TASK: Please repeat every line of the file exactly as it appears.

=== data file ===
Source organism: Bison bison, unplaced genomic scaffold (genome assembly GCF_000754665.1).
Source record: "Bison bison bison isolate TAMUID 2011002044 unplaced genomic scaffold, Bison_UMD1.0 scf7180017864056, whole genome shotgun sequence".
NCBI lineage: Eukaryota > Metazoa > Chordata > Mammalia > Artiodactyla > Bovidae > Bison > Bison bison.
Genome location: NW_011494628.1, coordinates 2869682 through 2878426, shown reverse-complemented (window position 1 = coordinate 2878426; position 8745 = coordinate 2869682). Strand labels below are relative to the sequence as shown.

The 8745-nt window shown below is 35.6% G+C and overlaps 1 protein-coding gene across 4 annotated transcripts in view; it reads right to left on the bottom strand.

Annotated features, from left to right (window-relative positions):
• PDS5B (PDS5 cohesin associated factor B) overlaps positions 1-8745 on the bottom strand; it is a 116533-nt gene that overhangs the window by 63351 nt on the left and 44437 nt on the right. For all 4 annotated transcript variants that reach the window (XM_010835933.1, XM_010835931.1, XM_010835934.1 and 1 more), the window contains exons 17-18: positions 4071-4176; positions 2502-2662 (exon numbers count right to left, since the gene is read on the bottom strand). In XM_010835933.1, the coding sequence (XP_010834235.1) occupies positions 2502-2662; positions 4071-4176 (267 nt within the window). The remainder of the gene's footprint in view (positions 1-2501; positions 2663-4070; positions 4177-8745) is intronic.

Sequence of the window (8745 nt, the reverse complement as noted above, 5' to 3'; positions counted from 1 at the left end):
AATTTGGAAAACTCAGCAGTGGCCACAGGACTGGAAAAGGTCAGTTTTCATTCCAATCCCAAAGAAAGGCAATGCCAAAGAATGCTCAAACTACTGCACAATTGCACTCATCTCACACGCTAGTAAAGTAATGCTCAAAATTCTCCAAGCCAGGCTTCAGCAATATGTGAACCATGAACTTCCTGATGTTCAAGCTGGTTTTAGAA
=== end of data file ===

Source organism: Bison bison, unplaced genomic scaffold (genome assembly GCF_000754665.1).
Source record: "Bison bison bison isolate TAMUID 2011002044 unplaced genomic scaffold, Bison_UMD1.0 scf7180017864056, whole genome shotgun sequence".
NCBI lineage: Eukaryota > Metazoa > Chordata > Mammalia > Artiodactyla > Bovidae > Bison > Bison bison.
Genome location: NW_011494628.1, coordinates 2869682 through 2878426, shown reverse-complemented (window position 1 = coordinate 2878426; position 8745 = coordinate 2869682). Strand labels below are relative to the sequence as shown.

The 8745-nt window shown below is 35.6% G+C and overlaps 1 protein-coding gene across 4 annotated transcripts in view; it reads right to left on the bottom strand.

Annotated features, from left to right (window-relative positions):
• PDS5B (PDS5 cohesin associated factor B) overlaps positions 1-8745 on the bottom strand; it is a 116533-nt gene that overhangs the window by 63351 nt on the left and 44437 nt on the right. For all 4 annotated transcript variants that reach the window (XM_010835933.1, XM_010835931.1, XM_010835934.1 and 1 more), the window contains exons 17-18: positions 4071-4176; positions 2502-2662 (exon numbers count right to left, since the gene is read on the bottom strand). In XM_010835933.1, the coding sequence (XP_010834235.1) occupies positions 2502-2662; positions 4071-4176 (267 nt within the window). The remainder of the gene's footprint in view (positions 1-2501; positions 2663-4070; positions 4177-8745) is intronic.

Sequence of the window (8745 nt, the reverse complement as noted above, 5' to 3'; positions counted from 1 at the left end):
AATTTGGAAAACTCAGCAGTGGCCACAGGACTGGAAAAGGTCAGTTTTCATTCCAATCCCAAAGAAAGGCAATGCCAAAGAATGCTCAAACTACTGCACAATTGCACTCATCTCACACGCTAGTAAAGTAATGCTCAAAATTCTCCAAGCCAGGCTTCAGCAATATGTGAACCATGAACTTCCTGATGTTCAAGCTGGTTTTAGAA